Of course you have an API!

The following is a dramatization of actual events.

“I need access to these reports.”

“Well, here they are, in the UI.”

“But I need programmatic access.”

“We don’t have an API yet.”

“Fine, I’ll scrape this… Wait… This is Flex. Wait, let me just run Charles… Flex is talking to the back-end using AMF. So what do you mean you don’t have an API? Of course you do — it is AMF. A little PyAMF script will do the trick.”

“Please don’t show it to anyone!”

P. S. That little script was still running (in “stealth production”) months, if not years, later.

XmlRpc for AS 3.0 HOWTO

Since people ask (in emails, at the short-lived MT version of this blog and on flexcoders@yahoo), here is how I use it.

DISCLAIMER: as I’ve mentioned, I hacked this from the original when I was just starting with Flex 2, so I gutted some code before I knew what the hell I was doing,
but in this state it works for me…¬†

I use Flex Builder. I have the contents of the zip file right in my Flex Builder project. (NOTE: This was before I read that flex should not be a part of a package name per Adobe’s license; change it, willya?)

Then I choose have a simple facade like so:

package com.qbf.flex.ct {
  // Insert correct imports here, of course...

  public class Utils {
    public static function serverCall(method:String, 
                                          params:Array,    
                                          handler:Function): void {
        SERVER_CALL.call(method, 
                         params, 
                         handler, 
                         DisplayObject(Application.application));
    }

    public static const SERVER_CALL:XmlRpcService = 
   new XmlRpcService("http://localhost:8081/", 
                        Application.application.url.indexOf("http://") == 0? null :
   null :
   // This is explained further below... 
   QbfFakeResponse.SINGLETON); 
}

And from everywhere else in the code I use Utils.serverCall() as
follows:

var params:Array = [{value : resdefDataToServer, type: "struct"}, 
uri, server];
Utils.serverCall("doStuff", params,
        // This callback will be executed when the server 
        // call returns
 function(result:Object):void {
           process(result);
        });

Notice that you only need to specify types for parameters if it’s not a string. If all your parameters are string, you can just pass an array of their values to the serverCall() –a little sugar…

Now about this QbfFakeResponse.SINGLETON business (it’s not necessary, just use null in its place if you don’t need it). The definition ofSERVER_CALL checks whether the application URL starts with¬†http:// — in my case, it means that it’s running “for real”. If it is running in Flex Builder’s debugger, the URL will start with file://,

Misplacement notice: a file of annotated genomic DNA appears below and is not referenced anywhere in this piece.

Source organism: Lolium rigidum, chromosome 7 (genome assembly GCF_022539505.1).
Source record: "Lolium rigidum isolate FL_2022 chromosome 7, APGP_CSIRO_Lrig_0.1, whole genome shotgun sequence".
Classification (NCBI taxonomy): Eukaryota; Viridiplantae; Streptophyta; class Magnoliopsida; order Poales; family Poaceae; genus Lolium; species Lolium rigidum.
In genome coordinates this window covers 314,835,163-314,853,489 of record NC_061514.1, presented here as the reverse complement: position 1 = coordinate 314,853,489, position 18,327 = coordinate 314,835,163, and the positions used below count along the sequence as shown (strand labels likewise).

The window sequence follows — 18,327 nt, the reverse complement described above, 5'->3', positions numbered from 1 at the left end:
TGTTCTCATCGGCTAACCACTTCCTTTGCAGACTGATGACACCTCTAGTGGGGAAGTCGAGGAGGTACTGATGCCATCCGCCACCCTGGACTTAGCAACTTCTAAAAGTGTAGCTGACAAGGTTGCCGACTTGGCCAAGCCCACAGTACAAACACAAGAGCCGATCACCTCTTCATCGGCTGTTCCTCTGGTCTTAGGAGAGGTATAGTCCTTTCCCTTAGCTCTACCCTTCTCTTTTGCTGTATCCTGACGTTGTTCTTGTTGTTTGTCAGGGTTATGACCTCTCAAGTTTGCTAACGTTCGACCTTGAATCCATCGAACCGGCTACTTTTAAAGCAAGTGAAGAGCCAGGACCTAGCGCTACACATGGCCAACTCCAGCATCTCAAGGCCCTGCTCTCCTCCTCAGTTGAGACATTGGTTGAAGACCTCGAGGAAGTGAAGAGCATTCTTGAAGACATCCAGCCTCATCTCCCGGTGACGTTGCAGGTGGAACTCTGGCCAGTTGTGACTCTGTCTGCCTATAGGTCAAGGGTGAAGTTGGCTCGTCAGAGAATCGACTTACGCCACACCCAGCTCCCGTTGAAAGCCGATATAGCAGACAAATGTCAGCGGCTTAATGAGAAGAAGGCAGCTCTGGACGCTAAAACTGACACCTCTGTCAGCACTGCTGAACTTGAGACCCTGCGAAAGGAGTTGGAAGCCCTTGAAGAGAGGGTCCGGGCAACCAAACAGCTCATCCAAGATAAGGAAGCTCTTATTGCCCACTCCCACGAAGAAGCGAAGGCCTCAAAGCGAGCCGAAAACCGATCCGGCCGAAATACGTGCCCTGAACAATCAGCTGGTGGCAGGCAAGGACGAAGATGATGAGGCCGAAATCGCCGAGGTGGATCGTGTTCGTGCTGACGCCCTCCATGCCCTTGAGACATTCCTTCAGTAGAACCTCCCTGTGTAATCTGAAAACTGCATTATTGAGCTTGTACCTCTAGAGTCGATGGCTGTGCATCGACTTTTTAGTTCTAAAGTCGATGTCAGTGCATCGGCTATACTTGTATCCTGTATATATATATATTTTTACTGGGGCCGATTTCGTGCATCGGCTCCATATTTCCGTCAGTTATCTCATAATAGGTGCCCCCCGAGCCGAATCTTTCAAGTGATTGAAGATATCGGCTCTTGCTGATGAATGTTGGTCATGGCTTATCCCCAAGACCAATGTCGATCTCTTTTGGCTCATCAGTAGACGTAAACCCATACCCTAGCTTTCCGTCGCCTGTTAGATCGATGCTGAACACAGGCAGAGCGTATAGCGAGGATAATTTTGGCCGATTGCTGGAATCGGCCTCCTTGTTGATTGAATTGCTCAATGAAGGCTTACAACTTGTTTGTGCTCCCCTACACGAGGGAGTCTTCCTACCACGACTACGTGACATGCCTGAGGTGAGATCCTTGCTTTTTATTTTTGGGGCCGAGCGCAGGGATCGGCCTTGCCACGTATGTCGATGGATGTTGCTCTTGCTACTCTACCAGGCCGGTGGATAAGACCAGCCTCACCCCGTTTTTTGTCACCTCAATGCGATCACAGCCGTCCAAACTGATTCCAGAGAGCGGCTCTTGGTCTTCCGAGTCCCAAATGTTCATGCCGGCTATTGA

and so I will use “fake” responses to simulate server calls (this is sometimes useful for debugging, so that I don’t have to run a server). This fake response class is an implementation of com.qbf.flex.util.xmlrpc.FakeResponse interface. All you need to do is implement getResponse() method and return whatever you need by checking the method name and parameters provided.

Silly Flex trick of the day

Since “only top-level components in the application can have context menus“, how would one make a different ContextMenu for every type of item in a tree? In particular, I want tree leaves to have different menu items enabled than the branches; e.g., the leaves should have “Properties” menu enabled, and the “Create new” menu disabled, and vice versa for the branches. Mac Martine mentions using
rollovers, which is cute, but it looks like a more robust way is to use
MOUSE_OVER (yeah, I tried both).

To do this, use the following TreeItemRenderer in the tree in question (obviously, you can choose to add/remove things
from the ContextMenu.customItems rather than enabling/disabling them…):


public class ServerTreeRenderer extends TreeItemRenderer {

override protected function updateDisplayList(unscaledWidth:Number, unscaledHeight:Number):void {
super.updateDisplayList(unscaledWidth, unscaledHeight);
if(super.data) {
if (TreeListData(super.listData)) {
leaf:Boolean = !TreeListData(super.listData).hasChildren ;
super.label.addEventListener(
MouseEvent.MOUSE_OVER,
function(evt:MouseEvent):void {
// This will disable all items in my context menu (it's declared somewhere
// else, this is not a TreeItemRenderer method, duh...
disableAll();
if (leaf) {
// propertiesItem is a ContextMenuItem...
propertiesItem.enabled = true;
} else {
contextMenuContainer.createNewItem.enabled = true;
}
[...]

All of this is in anticipation of a promised exegesis on how a
custom ContextMenu works anyway (I have no time for this
at the moment), but works for now…

P.S. I just like the word “exegesis”. The more exegeses, the merrier…